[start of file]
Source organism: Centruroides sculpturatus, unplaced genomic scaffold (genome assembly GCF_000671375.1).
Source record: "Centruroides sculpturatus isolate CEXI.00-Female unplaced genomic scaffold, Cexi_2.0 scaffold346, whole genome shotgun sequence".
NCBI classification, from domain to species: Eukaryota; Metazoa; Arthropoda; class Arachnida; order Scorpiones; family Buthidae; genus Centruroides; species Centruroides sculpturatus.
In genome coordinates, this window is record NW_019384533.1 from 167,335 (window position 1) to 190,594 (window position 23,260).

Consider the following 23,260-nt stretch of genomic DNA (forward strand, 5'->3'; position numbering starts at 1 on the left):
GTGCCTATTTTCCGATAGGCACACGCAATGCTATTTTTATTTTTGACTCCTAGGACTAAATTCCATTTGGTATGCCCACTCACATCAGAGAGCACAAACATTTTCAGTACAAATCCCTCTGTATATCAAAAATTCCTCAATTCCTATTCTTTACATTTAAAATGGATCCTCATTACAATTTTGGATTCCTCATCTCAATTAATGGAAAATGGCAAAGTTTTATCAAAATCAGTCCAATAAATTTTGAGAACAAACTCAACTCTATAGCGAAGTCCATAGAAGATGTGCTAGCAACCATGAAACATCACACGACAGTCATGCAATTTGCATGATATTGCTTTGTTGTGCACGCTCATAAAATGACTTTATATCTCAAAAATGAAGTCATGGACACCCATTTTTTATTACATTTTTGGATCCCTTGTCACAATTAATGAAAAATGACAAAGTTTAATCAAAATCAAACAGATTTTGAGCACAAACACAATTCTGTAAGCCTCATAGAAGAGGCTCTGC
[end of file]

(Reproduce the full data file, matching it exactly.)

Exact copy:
Source organism: Centruroides sculpturatus, unplaced genomic scaffold (genome assembly GCF_000671375.1).
Source record: "Centruroides sculpturatus isolate CEXI.00-Female unplaced genomic scaffold, Cexi_2.0 scaffold346, whole genome shotgun sequence".
NCBI classification, from domain to species: Eukaryota; Metazoa; Arthropoda; class Arachnida; order Scorpiones; family Buthidae; genus Centruroides; species Centruroides sculpturatus.
In genome coordinates, this window is record NW_019384533.1 from 167,335 (window position 1) to 190,594 (window position 23,260).

Consider the following 23,260-nt stretch of genomic DNA (forward strand, 5'->3'; position numbering starts at 1 on the left):
GTGCCTATTTTCCGATAGGCACACGCAATGCTATTTTTATTTTTGACTCCTAGGACTAAATTCCATTTGGTATGCCCACTCACATCAGAGAGCACAAACATTTTCAGTACAAATCCCTCTGTATATCAAAAATTCCTCAATTCCTATTCTTTACATTTAAAATGGATCCTCATTACAATTTTGGATTCCTCATCTCAATTAATGGAAAATGGCAAAGTTTTATCAAAATCAGTCCAATAAATTTTGAGAACAAACTCAACTCTATAGCGAAGTCCATAGAAGATGTGCTAGCAACCATGAAACATCACACGACAGTCATGCAATTTGCATGATATTGCTTTGTTGTGCACGCTCATAAAATGACTTTATATCTCAAAAATGAAGTCATGGACACCCATTTTTTATTACATTTTTGGATCCCTTGTCACAATTAATGAAAAATGACAAAGTTTAATCAAAATCAAACAGATTTTGAGCACAAACACAATTCTGTAAGCCTCATAGAAGAGGCTCTGC